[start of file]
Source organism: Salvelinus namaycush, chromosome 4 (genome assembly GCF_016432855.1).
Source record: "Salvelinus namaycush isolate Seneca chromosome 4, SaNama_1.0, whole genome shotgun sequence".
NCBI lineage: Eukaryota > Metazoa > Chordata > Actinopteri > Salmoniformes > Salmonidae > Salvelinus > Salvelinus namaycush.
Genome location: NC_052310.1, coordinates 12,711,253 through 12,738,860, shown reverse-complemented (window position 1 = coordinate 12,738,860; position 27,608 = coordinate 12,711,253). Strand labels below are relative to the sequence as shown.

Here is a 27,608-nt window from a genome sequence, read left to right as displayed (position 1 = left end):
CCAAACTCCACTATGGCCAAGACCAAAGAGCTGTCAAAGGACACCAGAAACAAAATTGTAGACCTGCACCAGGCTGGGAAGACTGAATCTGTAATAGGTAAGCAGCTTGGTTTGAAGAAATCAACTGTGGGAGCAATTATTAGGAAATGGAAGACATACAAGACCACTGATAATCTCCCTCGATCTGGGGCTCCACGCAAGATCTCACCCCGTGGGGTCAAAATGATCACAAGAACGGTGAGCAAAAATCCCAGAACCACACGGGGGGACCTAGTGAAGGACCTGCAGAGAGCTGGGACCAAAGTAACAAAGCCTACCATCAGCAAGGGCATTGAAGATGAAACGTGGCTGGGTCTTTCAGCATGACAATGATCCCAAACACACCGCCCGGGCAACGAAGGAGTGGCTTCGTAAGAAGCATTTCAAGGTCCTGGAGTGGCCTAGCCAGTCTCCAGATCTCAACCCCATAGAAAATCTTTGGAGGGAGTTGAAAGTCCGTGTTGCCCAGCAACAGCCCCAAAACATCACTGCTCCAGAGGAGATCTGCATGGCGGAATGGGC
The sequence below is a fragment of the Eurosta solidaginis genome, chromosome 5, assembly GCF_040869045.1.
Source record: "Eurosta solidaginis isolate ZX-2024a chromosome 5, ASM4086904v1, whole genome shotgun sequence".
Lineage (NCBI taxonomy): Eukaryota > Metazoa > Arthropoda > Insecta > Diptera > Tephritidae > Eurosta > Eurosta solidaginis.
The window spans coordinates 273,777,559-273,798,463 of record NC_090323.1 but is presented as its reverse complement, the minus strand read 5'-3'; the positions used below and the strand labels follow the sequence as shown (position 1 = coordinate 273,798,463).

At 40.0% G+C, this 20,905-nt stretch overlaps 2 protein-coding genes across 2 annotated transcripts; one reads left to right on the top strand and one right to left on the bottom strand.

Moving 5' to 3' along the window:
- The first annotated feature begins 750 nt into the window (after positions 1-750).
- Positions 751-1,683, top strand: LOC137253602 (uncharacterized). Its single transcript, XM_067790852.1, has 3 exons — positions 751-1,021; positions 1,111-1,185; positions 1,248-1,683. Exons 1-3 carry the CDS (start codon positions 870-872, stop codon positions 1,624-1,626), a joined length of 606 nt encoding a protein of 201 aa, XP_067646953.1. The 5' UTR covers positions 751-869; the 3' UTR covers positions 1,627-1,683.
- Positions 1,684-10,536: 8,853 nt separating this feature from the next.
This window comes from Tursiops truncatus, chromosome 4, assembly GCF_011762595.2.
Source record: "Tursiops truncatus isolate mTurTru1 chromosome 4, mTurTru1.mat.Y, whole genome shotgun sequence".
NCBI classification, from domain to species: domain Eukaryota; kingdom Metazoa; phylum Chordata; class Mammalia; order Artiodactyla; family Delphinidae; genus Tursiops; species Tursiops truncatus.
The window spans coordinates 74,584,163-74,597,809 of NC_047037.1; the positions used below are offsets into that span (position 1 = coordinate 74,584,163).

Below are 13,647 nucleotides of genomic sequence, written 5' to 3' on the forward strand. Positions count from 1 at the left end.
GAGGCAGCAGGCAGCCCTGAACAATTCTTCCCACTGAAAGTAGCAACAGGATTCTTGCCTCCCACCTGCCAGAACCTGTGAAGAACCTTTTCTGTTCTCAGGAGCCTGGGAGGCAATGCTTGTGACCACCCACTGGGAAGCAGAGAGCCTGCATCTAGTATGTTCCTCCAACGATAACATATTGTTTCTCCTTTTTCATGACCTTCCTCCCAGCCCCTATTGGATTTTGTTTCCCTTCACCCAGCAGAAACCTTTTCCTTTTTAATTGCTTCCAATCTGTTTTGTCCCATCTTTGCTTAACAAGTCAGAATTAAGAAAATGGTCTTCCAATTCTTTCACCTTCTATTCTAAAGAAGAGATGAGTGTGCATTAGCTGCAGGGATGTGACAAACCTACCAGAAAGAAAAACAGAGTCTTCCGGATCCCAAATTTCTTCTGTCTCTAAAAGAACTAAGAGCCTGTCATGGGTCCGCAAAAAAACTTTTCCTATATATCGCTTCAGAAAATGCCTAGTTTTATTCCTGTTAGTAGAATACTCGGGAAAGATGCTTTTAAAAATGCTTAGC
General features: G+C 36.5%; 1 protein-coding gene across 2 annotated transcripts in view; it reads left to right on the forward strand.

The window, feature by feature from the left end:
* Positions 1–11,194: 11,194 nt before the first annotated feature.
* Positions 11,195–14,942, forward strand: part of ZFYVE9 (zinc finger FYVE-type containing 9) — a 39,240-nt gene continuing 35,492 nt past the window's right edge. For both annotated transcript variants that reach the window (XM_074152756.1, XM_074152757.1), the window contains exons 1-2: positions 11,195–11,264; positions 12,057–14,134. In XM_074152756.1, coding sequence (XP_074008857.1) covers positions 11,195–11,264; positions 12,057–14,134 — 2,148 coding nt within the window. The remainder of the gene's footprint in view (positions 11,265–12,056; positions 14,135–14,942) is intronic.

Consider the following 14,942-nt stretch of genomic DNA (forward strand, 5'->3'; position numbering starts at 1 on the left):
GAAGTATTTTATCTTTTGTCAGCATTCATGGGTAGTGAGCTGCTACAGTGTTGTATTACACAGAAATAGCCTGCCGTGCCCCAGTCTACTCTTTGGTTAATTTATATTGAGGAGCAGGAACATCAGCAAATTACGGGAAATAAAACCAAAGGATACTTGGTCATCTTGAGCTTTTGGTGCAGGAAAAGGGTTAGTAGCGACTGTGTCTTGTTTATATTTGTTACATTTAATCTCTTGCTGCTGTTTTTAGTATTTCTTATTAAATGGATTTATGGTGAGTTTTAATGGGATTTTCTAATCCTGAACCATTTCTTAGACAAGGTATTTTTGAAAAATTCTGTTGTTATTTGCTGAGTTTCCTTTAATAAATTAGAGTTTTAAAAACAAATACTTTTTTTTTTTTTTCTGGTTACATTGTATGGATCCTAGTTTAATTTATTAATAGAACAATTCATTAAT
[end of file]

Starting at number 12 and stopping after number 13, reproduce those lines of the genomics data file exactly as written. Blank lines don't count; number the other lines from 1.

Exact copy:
Moving 5' to 3' along the window:
- The first annotated feature begins 750 nt into the window (after positions 1-750).